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An Early Language Development Gift Guide





Maria Montessori tells us that “play is the work of the child,” which makes toys the tools! Exploring and playing are all parts of learning with the right toys around. As a Doctor in Speech Pathology, I prefer toys that help foster language development, especially at the toddler age. Though the list below is evergreen, because we are nearing the holidays, I’ve collected a gift guide with my top seven toys for toddlers (approximately 1-3yo though it’s not to say these items can’t be enjoyed before or after). My criteria involved toys that will help children learn and practice how to speak, but also toys that can engage your toddler’s mind for longer periods of independent playtime.

Books with real photos (e.g. Bright Baby First 100 set) use real photos on a colorful background in a manageable size for toddlers). Books with real images give parents an opportunity to take them along to the zoo, farm, grocery store, petting zoo etc. and associate photos, words, and sounds with reality. It helps reinforce word association for little ones.

Books with real sounds (e.g. My Big Book Of Sounds). Children press the buttons to hear sounds in the home and on the street, to sounds in the jungle and even in the ocean. Hearing spoken words associated with the sounds will help little ones to identify sounds and name the animals and objects that make them. With more than 100 sounds and 100 objects and animals, this is the perfect book to help young children develop language skills.

Chunky puzzles (e.g. Melissa & Doug chunky puzzles). With big pieces for little hands, recognizable animals give a chance to both names the animals and practice the sounds they make. Use each piece to repeat the animal name, and their sounds, e.g. “This is the cow. The cow says ‘Moo.’”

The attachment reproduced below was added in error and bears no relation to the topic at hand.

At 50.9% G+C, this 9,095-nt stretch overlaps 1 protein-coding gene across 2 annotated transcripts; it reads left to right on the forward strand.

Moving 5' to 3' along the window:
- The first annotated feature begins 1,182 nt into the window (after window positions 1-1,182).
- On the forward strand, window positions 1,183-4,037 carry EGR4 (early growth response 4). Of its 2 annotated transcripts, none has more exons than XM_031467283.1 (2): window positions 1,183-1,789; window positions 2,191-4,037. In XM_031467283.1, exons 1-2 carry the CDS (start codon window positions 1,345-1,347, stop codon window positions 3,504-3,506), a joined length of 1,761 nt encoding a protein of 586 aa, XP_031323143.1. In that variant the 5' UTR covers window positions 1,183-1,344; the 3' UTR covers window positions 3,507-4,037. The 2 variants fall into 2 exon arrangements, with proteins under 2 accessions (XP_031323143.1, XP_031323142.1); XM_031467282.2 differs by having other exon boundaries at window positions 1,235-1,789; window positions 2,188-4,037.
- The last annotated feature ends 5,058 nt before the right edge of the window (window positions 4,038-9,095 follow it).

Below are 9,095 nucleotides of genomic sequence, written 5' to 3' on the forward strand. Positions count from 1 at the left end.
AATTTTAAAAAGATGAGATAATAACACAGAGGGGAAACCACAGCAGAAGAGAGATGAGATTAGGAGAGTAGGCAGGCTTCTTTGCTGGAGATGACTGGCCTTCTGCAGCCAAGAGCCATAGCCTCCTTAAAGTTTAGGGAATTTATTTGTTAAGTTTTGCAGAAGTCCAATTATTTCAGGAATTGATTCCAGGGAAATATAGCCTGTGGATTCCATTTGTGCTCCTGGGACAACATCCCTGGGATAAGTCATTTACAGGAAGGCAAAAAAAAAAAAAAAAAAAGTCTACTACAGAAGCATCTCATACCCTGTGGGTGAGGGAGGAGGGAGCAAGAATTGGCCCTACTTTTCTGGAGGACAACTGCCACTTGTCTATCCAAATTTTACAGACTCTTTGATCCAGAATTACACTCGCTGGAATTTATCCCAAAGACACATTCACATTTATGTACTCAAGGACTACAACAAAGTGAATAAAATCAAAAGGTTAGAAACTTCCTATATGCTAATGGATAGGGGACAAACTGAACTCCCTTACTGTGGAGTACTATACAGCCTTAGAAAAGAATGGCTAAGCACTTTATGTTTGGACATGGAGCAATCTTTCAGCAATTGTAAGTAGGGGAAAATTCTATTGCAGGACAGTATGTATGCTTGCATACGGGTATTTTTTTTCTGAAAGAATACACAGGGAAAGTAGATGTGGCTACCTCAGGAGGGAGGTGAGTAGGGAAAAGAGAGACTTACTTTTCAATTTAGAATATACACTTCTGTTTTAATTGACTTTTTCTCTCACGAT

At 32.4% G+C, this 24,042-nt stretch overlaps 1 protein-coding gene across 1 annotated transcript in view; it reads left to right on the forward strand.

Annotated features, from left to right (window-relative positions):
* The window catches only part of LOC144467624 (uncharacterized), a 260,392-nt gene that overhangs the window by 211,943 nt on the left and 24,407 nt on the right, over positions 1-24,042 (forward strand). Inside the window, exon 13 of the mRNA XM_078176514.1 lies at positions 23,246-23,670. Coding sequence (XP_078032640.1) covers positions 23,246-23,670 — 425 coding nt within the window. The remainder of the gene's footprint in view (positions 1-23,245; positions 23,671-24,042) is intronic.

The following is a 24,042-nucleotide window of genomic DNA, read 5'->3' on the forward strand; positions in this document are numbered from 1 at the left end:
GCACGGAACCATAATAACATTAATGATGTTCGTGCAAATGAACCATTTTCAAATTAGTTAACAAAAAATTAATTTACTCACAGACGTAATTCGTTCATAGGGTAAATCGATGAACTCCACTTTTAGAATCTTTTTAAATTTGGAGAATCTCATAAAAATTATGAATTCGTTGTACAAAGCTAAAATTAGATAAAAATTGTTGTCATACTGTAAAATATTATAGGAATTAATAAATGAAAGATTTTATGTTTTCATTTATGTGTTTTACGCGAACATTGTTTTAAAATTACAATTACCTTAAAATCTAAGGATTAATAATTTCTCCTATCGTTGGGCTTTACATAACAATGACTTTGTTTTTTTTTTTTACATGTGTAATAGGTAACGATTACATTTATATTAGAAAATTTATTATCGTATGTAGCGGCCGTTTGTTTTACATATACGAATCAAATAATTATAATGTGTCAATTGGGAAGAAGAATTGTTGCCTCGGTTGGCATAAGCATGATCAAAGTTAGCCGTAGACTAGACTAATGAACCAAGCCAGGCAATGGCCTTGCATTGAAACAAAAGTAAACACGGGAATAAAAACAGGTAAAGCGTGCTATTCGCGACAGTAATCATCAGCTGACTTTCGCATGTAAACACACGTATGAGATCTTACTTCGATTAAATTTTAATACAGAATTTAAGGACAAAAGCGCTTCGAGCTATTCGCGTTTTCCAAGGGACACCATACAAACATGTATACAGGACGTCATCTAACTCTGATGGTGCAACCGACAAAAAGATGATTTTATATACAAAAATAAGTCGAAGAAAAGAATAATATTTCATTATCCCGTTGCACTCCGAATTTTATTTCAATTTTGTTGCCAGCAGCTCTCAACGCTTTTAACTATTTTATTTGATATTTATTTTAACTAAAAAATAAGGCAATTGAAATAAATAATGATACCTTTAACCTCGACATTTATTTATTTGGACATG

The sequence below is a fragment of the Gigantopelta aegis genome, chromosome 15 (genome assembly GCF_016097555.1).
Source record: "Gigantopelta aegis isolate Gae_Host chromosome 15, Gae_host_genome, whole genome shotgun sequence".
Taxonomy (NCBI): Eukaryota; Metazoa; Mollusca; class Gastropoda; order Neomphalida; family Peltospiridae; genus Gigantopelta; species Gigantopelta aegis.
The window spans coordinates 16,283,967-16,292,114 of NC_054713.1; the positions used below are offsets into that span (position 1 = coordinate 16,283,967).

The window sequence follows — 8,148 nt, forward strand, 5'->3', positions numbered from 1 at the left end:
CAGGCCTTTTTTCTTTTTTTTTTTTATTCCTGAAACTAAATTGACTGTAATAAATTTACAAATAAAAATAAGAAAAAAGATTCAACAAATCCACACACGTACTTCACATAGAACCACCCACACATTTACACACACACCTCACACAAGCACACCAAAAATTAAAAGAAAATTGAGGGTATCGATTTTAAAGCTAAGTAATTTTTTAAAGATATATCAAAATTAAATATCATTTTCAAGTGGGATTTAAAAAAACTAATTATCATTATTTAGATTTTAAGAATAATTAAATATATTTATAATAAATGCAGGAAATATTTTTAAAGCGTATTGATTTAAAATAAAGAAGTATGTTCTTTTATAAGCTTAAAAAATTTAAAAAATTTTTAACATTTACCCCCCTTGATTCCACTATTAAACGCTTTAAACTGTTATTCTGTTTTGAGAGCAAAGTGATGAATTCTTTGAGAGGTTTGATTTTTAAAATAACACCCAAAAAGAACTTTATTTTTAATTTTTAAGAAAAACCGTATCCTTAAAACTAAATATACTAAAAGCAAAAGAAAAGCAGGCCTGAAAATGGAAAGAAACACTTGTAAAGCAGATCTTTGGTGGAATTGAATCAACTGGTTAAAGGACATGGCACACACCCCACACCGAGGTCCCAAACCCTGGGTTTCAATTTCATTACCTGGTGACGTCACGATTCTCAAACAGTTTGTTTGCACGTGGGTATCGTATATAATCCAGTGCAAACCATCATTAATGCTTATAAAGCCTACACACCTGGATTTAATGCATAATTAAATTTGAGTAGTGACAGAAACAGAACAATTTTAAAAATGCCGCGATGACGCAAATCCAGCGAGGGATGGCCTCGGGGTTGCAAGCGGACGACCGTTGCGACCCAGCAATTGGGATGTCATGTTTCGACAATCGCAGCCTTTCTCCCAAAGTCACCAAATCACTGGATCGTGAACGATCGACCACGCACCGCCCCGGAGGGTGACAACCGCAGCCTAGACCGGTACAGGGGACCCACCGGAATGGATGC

Animal magnets (e.g. Melissa & Doug animal magnets). Turn a fridge or chalkboard into a verbal playground for toddlers to chat and play with. Practice both names and sounds of animals and use simple directions, e.g. “Can you put the cow above the chicken? Can you put all of the magnets on the board?” Great for matching, sorting, and storytelling.

Activity Playmats (e.g. Melissa & Doug under the sea playmat). More than just paper placemats, the pad includes 24 pages of ocean-themed coloring, cutting, and creative activities that keep kids entertained and learning. The preschool-aged activities within the pages help promote fine motor skills, letter and number skills, color recognition, and creative expression. All playmats have a handle for eBay on-the-go usages and many themes from which to choose.

SpinAgain (from FatBrain Toys). The SpinAgain is an advanced take on stacking toys. It encourages hand-eye coordination and early engineering skills. In bright colors, each piece spins as you stack it on the twisted pole. Practice color names and simple directions.

This list is by no means exhaustive but provides a good indication for some educational toys for the little (almost) talker in your life. As Loris Malaguzzi, founder of the Reggio Emilia Approach, reminds us, “The child has a hundred languages (and a hundred hundred hundred more),” so there’s no way one list can capture everything.


Please reach out with any questions or suggestions - what are your favorite toys that have helped your toddlers learn words and sounds?






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